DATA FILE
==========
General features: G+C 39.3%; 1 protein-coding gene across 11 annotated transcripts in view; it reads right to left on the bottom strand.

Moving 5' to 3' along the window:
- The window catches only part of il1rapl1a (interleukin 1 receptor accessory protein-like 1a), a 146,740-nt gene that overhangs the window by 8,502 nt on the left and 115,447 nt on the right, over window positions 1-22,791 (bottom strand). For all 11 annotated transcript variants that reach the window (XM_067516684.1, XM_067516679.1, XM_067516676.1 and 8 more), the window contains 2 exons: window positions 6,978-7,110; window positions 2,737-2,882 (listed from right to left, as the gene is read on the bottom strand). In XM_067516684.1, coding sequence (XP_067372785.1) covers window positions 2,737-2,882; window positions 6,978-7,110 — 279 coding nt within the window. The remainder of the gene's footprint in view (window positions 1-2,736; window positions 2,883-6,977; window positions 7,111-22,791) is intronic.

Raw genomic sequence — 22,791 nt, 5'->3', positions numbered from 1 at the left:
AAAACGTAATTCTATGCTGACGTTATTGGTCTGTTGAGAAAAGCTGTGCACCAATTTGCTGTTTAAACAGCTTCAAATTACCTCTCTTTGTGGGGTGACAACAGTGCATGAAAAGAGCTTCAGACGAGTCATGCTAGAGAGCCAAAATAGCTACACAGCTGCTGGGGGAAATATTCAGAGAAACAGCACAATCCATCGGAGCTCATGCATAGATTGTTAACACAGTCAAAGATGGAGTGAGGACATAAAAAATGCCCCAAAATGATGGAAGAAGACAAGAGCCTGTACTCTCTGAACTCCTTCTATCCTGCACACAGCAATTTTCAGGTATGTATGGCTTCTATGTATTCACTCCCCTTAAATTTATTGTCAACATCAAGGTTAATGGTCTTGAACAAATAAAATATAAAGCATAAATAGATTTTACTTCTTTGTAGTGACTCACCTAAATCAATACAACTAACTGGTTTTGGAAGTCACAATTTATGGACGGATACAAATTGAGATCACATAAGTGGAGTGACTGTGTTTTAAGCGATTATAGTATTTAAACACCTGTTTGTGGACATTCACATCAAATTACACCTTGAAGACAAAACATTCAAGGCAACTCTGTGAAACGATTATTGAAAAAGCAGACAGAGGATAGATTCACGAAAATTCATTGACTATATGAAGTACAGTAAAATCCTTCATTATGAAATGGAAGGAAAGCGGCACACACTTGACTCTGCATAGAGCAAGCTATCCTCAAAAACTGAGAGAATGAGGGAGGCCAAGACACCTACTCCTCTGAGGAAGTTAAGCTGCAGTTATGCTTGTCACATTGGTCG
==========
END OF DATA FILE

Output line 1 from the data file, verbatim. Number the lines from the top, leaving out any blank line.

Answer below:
General features: G+C 39.3%; 1 protein-coding gene across 11 annotated transcripts in view; it reads right to left on the bottom strand.